Growing up in upstate New York, retiring and moving to south Florida was considered a rite of passage. You worked for forty years, you retired with your company or government pension, you moved to a gated condo community in Florida, and then you complained about how much worse everything is these days and how terrible drivers are in Florida for the rest of your days.
I imagine that still tends to be a big draw (considering the New York to Florida population pipeline is the largest in interstate migration), but an increasingly-popular alternative in recent years has been to retire to college towns, enough that mainstream publications like USA Today and the New York Times have devoted articles to the topic. it’s usually ascribed to some combination of a modest cost of living with expansive cultural and recreational amenities. Without having any numbers directly in front of me, I imagine Ithaca in a sort of second-tier in this category, if only because of the climate, which is a little cooler and snowier than the most popular college town retirement destinations. Still, I’ve been thinking about this topic a little bit because a number of the projects in the Ithaca area are targeted towards the retirement crowd. The individual trigger for this article was a Lansing Star article discussing review of a ~$17 million, 110-unit senior apartment building proposed for the forever-discussed Lansing Town Center development. The more I think about it, the more I realized a number of local projects, both recently built and proposed, are explicitly geared towards the 55+ age group:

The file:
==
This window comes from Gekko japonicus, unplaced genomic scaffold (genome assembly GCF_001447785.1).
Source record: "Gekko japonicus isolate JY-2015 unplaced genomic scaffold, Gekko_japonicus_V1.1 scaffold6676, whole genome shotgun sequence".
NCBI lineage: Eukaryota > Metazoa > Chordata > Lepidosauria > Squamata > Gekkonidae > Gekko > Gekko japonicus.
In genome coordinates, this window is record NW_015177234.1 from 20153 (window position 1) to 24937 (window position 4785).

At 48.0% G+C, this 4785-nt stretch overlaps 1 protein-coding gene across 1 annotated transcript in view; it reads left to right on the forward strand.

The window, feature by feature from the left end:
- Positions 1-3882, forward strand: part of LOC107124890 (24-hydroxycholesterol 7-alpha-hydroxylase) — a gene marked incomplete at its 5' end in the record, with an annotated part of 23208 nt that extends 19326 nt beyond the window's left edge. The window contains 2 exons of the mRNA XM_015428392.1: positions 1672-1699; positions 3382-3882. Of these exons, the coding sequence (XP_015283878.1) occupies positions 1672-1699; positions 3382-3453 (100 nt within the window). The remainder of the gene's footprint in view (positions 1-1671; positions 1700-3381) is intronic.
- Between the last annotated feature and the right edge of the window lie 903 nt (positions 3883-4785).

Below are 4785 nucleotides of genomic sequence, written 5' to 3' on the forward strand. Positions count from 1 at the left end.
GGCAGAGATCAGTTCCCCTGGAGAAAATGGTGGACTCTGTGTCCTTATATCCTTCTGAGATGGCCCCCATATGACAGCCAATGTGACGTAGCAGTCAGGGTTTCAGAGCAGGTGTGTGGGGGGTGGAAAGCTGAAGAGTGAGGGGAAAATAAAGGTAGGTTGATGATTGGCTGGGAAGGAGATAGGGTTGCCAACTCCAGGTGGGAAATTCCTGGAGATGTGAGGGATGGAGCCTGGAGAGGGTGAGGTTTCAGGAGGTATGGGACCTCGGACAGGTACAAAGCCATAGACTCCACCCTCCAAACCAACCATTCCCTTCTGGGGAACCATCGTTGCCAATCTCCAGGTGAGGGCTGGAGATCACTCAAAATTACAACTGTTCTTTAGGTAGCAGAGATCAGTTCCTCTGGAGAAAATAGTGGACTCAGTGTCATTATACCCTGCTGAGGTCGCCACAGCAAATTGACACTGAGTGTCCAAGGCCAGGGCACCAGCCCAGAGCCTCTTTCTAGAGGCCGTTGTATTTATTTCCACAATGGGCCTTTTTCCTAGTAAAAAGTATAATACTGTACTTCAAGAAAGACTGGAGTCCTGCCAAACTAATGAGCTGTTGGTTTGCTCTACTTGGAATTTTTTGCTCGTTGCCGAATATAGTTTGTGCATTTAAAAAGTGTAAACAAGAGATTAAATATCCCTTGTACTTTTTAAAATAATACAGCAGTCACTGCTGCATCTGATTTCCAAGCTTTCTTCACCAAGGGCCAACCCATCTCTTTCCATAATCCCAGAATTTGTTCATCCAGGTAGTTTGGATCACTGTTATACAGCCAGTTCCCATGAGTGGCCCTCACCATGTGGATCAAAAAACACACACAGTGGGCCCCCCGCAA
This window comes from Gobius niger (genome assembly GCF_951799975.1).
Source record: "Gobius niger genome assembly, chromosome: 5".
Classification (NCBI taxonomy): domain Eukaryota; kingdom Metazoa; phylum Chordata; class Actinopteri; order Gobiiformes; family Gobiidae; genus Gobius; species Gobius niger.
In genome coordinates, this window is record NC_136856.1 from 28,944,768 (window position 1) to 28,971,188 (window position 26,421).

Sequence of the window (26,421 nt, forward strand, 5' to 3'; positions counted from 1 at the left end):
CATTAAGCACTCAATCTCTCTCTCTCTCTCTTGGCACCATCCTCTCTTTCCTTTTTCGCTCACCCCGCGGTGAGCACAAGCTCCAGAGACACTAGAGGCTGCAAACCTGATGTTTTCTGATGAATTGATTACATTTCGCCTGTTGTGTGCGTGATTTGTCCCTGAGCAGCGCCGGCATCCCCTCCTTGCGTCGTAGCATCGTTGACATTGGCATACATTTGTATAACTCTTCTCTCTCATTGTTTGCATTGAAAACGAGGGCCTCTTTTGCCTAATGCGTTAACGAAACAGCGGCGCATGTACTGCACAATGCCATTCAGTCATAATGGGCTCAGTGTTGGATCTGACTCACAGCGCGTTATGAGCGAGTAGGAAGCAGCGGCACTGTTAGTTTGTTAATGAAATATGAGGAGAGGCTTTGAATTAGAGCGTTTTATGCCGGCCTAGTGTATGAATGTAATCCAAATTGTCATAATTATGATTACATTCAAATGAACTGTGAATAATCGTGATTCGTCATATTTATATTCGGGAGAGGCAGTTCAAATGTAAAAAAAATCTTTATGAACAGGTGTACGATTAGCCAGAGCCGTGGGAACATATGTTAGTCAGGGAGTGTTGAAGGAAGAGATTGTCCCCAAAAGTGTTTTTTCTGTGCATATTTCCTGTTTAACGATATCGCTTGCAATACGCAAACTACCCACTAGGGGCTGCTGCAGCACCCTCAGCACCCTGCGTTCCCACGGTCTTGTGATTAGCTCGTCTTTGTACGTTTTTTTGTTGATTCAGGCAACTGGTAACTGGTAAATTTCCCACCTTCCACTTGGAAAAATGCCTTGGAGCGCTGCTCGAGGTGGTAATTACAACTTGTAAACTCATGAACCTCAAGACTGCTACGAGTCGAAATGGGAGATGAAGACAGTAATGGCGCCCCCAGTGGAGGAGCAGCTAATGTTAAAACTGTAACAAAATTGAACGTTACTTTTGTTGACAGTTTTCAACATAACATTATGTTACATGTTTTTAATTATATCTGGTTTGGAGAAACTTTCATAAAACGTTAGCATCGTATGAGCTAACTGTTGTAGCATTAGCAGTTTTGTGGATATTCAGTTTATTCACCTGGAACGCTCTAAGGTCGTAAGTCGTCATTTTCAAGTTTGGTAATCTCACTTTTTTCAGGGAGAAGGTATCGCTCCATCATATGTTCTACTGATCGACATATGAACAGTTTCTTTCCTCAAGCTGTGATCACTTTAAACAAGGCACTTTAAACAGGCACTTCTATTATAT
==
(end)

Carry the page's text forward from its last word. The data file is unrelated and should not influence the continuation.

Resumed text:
– Hawk’s Nest at Springwood (50 units)
–Cayuga Meadows (62 units)
–Longview Patio Homes (22 units)
–Conifer Village at Ithaca (72 units)
–The Kendal at Ithaca expansion (24 apartments and 13 “skilled care” units)
-The Old Tompkins County library site (likely)
Some of the news stories focus on collegiate affinity (i.e. living near the old alma mater) and offerings at the universities as a draw for retirees. To that end, Cornell offers summer courses for seniors and the local community college allows residents over 60 to audit courses (I don’t see anything described for IC). Those offerings along with the open lectures and Ithaca’s fairly active community engagement seem to provide some draw for those in their later years. I find college students and retirees an odd mix (even if they live in different neighborhoods for the most part), but if it works, I have nothing against it.